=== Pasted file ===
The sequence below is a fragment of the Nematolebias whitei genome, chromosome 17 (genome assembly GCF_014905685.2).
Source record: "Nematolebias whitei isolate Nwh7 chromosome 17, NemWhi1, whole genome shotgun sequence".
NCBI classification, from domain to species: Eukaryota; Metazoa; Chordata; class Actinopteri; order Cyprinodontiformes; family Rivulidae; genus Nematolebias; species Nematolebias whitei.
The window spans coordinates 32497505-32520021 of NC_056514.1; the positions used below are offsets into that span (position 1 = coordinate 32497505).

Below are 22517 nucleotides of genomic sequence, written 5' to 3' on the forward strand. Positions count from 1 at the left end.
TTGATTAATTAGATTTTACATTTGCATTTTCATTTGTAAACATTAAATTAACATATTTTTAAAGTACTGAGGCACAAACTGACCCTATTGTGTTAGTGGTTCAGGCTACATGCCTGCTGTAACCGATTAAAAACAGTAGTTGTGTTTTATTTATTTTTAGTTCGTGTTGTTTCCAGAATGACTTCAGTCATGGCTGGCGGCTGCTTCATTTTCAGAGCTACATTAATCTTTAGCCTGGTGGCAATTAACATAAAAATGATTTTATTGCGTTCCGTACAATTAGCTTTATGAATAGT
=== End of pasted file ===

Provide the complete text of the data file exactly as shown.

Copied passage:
The sequence below is a fragment of the Nematolebias whitei genome, chromosome 17 (genome assembly GCF_014905685.2).
Source record: "Nematolebias whitei isolate Nwh7 chromosome 17, NemWhi1, whole genome shotgun sequence".
NCBI classification, from domain to species: Eukaryota; Metazoa; Chordata; class Actinopteri; order Cyprinodontiformes; family Rivulidae; genus Nematolebias; species Nematolebias whitei.
The window spans coordinates 32497505-32520021 of NC_056514.1; the positions used below are offsets into that span (position 1 = coordinate 32497505).

Below are 22517 nucleotides of genomic sequence, written 5' to 3' on the forward strand. Positions count from 1 at the left end.
TTGATTAATTAGATTTTACATTTGCATTTTCATTTGTAAACATTAAATTAACATATTTTTAAAGTACTGAGGCACAAACTGACCCTATTGTGTTAGTGGTTCAGGCTACATGCCTGCTGTAACCGATTAAAAACAGTAGTTGTGTTTTATTTATTTTTAGTTCGTGTTGTTTCCAGAATGACTTCAGTCATGGCTGGCGGCTGCTTCATTTTCAGAGCTACATTAATCTTTAGCCTGGTGGCAATTAACATAAAAATGATTTTATTGCGTTCCGTACAATTAGCTTTATGAATAGT